Health

Healthier flu season attributed to higher vaccination rate

Fewer Iowans sick this year, public health officials say

Downey Regional Medical Center RN Connie Meinke holds a syringe filled with the flu vaccine before injecting a fellow employee on January 17, 2013. Like many hospitals across the U.S., the Downey, California, facility is preparing for the flu onslaught. The hospital is asking all of their employees to be vaccinated. (Mark Boster/Los Angeles Times/MCT)
Downey Regional Medical Center RN Connie Meinke holds a syringe filled with the flu vaccine before injecting a fellow employee on January 17, 2013. Like many hospitals across the U.S., the Downey, California, facility is preparing for the flu onslaught. The hospital is asking all of their employees to be vaccinated. (Mark Boster/Los Angeles Times/MCT)

This year’s influenza season to date has taken a less severe turn than the previous season, indicating to state public health officials more Iowans heeded the warnings to get a flu shot.

More people have remained healthier and avoided infection from a flu virus in the 2018-19 influenza season thus far compared to the previous season — which ultimately resulted in more than 250 deaths and nearly 1,900 hospitalizations by its end — according to the latest report from the Iowa Department of Public Health.

The flu season is considered to run from the end of August until May.

“Last year’s flu season was notable for the severity, the number of people affected and the rate of hospitalizations,” said Dr. Caitlin Pedati, state epidemiologist and medical director of the Iowa Department of Public Health. “This year, we’re not seeing quite the severity or quite the volume of people effected.”

In the 2017-18 influenza season, there were 29 influenza-related deaths in Iowa nearly 600 hospitalizations by Jan. 13.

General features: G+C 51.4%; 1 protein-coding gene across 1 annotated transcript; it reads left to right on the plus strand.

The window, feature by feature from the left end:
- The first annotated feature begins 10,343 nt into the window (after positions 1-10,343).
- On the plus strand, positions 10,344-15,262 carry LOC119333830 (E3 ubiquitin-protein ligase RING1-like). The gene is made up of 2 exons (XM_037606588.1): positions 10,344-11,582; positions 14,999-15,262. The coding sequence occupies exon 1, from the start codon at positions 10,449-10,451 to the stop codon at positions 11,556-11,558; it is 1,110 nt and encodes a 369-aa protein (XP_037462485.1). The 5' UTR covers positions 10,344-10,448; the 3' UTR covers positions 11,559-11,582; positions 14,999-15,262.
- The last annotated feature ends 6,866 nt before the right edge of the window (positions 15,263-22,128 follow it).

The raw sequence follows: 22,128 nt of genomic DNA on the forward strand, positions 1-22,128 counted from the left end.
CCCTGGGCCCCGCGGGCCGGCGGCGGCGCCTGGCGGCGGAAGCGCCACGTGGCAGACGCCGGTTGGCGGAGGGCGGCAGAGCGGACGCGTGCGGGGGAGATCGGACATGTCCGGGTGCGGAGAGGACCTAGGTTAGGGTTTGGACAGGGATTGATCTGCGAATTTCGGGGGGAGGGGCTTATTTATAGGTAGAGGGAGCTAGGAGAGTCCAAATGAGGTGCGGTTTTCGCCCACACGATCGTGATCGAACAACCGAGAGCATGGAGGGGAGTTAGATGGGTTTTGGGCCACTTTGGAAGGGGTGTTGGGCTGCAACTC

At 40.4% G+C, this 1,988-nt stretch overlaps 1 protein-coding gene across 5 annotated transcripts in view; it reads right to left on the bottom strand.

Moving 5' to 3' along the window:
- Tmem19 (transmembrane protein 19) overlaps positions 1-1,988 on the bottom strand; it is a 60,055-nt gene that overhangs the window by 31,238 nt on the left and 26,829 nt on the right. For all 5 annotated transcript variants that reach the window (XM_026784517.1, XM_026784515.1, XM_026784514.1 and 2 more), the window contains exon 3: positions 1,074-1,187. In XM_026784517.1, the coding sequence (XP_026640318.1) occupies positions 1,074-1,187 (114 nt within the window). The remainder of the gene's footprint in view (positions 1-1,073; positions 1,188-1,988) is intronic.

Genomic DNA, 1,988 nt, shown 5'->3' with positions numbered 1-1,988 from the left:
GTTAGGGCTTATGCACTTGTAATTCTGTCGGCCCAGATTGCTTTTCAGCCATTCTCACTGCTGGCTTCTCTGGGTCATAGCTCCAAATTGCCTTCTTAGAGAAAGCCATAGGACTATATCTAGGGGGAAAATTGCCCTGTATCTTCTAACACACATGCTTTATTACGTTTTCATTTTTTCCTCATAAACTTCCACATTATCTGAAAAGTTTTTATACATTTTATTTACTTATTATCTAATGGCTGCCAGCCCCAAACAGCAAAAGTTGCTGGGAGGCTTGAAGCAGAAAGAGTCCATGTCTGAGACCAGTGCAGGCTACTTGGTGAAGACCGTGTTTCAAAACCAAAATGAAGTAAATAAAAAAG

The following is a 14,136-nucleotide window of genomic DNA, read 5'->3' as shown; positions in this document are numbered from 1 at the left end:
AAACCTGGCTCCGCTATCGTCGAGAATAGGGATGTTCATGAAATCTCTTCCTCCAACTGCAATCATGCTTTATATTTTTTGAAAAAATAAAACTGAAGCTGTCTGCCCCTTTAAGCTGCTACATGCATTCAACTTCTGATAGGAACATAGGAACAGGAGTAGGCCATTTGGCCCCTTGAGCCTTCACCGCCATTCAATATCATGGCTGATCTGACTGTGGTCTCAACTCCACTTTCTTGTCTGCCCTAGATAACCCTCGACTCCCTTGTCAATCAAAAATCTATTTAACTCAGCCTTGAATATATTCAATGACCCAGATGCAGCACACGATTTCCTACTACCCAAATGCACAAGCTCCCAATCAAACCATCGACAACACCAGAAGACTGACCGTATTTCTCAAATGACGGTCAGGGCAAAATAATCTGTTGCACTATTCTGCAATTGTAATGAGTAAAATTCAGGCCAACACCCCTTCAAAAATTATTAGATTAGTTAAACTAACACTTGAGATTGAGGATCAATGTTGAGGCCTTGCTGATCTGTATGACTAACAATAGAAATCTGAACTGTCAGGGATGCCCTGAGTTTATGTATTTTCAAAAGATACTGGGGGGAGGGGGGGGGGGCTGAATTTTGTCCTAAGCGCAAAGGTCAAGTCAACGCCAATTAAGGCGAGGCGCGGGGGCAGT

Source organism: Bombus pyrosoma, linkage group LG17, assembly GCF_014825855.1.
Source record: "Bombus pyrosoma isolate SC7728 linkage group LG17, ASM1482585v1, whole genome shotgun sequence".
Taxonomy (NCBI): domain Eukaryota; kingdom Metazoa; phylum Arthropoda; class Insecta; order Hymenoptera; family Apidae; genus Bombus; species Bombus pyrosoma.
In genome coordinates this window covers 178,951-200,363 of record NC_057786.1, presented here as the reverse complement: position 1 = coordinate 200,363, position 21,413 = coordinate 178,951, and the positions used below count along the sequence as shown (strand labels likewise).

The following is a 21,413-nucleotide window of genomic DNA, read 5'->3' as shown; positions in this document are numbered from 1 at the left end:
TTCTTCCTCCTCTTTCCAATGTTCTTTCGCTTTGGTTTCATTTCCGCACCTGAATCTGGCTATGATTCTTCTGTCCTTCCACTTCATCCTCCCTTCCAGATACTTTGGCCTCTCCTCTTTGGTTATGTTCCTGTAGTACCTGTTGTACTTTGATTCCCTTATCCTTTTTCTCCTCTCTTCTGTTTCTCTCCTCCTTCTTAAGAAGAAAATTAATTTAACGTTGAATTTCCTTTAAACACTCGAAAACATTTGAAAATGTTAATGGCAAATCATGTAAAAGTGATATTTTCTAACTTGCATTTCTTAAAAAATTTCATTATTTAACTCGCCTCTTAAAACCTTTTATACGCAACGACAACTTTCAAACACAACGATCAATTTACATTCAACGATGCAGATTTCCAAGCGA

By comparison, as of Jan. 12 of the current flu season, there have been two deaths and 93 influenza-associated hospitalizations.

In addition, the number of outpatient visits for influenza-like illnesses in recent weeks remains much lower than visits that took place in the past season, according to IDPH reports. The percent of outpatient visits attributed to influenza-like illnesses in the current flu season was 1.13 percent as of Jan. 12.

As of Jan. 13 of the 2017-18 season, flu attributed to 3.23 percent of all outpatient visits in Iowa.

Pedati attributed the flu shot to aiding this season’s lower numbers.

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“We won’t have the full picture until end of season, but we can already tell more people have received a vaccine in Iowa,” she said.

Low vaccination rates among adults likely contributed to the high mortality rates last season, which hospitalized or killed more Americans than any seasonal flu in more than 40 years, according to the federal Centers for Disease Control and Prevention.

The CDC estimated:

• 79,400 Americans died due to influenza.

• 959,000 were hospitalized.

The flu season in Iowa this season is widespread, meaning “there’s a fair amount of activity,” Pedati said.

There have been seven outbreaks in long-term care facilities investigated and seven schools across the state reported more than 10 percent absenteeism due to illness since the start of the flu season on Aug. 30.

It is not too late for Iowans to receive a flu shot if they have not already done so, Pedati said.

“We’re wanting people to be aware of the things they can do to prevent themselves from becoming ill, and the vaccine is a good way to do that,” Pedati said.

A seasonal flu vaccine is recommended for everyone aged six months and older.

Individuals who are very young, very old or pregnant or whose immune systems are compromised are most vulnerable to becoming seriously ill from influenza.

Symptoms include fever, headache, tiredness, cough, sore throat, nasal congestion and muscle aches. Stomach symptoms, such as nausea, are more common in children than adults.

In children, emergency warning signs that need urgent medical attention include trouble breathing, not waking up or not interacting, and flu-like symptoms that improve, but then return with a fever and a worse cough.

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Individuals are encouraged to cover their coughs, wash their hands frequently and to stay home when they are sick.

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